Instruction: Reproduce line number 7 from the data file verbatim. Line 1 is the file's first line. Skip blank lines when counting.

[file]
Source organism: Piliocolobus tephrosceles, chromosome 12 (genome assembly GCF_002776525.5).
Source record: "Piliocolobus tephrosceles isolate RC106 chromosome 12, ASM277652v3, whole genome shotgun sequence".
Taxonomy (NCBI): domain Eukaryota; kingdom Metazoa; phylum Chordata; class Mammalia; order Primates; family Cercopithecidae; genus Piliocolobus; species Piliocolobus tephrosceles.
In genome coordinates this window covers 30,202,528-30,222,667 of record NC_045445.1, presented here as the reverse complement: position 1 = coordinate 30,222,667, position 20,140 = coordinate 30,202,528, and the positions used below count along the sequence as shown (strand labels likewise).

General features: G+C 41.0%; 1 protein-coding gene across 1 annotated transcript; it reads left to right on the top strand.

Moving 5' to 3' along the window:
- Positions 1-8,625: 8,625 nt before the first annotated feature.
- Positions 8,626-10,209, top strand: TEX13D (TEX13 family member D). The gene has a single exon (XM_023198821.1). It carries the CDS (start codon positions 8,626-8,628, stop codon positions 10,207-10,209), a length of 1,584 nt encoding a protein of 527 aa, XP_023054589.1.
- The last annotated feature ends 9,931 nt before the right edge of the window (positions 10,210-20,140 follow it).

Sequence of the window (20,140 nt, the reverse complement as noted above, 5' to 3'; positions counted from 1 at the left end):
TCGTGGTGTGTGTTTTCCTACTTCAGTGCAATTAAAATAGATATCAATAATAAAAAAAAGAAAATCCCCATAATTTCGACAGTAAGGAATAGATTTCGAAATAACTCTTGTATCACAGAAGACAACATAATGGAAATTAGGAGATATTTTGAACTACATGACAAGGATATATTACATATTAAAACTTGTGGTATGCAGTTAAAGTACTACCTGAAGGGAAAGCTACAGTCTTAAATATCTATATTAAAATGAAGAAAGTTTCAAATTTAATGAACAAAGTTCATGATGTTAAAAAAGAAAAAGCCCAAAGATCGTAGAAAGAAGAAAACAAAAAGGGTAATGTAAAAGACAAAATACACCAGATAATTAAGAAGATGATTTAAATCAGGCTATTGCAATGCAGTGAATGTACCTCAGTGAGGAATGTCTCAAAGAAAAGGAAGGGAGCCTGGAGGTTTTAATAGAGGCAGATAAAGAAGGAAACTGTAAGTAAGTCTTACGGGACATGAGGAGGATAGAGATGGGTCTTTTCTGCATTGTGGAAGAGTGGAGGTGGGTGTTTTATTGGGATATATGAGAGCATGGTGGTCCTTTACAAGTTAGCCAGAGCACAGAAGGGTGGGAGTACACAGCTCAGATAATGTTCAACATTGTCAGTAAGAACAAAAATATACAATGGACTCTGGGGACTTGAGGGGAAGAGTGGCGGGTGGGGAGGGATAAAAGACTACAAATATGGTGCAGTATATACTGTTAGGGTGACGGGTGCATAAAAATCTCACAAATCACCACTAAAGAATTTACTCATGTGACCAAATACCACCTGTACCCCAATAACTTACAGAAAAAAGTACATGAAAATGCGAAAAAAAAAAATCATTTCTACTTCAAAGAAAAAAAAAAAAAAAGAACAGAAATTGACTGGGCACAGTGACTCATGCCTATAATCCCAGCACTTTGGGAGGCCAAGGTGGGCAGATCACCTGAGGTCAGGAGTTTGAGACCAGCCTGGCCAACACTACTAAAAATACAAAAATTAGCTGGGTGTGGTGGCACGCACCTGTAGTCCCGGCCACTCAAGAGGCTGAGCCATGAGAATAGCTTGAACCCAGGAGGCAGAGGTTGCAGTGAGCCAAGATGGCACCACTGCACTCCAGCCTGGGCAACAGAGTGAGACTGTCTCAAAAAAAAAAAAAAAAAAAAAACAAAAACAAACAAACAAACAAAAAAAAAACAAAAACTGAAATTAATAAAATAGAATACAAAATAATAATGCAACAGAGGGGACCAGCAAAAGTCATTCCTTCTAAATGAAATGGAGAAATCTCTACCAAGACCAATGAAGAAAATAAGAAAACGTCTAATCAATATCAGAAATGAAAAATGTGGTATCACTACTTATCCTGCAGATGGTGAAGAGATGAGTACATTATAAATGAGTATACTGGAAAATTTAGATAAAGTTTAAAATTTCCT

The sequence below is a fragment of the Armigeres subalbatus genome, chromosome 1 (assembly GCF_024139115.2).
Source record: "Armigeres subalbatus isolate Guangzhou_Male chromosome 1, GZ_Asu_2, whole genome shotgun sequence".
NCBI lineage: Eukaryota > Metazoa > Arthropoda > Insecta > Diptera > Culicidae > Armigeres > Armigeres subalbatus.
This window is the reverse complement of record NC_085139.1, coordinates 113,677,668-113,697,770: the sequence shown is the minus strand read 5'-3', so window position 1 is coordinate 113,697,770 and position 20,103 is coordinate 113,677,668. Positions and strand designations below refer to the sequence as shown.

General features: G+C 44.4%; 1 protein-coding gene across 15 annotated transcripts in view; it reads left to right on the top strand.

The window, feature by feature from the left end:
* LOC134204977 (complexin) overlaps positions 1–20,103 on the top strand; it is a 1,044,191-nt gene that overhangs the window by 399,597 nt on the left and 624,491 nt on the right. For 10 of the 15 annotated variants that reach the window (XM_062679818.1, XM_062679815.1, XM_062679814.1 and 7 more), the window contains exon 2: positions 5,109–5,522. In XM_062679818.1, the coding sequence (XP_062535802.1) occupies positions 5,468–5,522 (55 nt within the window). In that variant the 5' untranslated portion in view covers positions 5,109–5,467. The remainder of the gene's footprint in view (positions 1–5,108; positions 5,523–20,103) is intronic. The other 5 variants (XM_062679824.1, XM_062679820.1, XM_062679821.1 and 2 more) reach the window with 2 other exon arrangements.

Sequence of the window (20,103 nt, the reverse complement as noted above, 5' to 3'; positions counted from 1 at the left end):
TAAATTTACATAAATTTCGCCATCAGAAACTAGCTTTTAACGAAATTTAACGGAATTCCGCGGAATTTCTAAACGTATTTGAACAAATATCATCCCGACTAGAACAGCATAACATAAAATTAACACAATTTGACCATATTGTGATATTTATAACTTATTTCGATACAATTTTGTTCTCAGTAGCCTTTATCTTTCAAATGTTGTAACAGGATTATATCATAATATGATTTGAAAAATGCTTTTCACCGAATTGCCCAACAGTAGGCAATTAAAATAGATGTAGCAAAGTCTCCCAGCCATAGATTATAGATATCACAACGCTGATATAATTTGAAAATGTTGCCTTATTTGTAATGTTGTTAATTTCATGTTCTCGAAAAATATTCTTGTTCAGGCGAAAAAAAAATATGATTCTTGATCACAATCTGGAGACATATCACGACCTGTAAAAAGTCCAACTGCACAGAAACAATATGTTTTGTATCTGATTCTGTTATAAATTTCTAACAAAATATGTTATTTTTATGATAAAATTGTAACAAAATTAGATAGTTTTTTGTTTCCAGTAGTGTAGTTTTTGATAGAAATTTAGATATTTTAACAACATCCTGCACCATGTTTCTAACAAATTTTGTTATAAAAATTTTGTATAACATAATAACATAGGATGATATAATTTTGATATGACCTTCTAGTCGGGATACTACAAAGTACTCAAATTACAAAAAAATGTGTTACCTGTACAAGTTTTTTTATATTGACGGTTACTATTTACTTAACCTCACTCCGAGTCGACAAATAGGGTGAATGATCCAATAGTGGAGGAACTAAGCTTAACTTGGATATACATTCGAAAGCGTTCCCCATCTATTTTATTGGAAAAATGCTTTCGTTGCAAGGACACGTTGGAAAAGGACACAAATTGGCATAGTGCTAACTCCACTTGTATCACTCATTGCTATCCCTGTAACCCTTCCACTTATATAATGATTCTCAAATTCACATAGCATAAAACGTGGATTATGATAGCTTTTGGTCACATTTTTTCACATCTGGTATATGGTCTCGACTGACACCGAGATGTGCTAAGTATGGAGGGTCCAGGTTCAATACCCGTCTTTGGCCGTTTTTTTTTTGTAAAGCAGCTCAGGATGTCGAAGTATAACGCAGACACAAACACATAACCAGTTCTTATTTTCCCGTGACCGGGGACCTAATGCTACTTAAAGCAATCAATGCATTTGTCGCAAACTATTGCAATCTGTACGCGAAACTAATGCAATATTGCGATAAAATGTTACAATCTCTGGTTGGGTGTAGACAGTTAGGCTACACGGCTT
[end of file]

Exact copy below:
- Positions 1-8,625: 8,625 nt before the first annotated feature.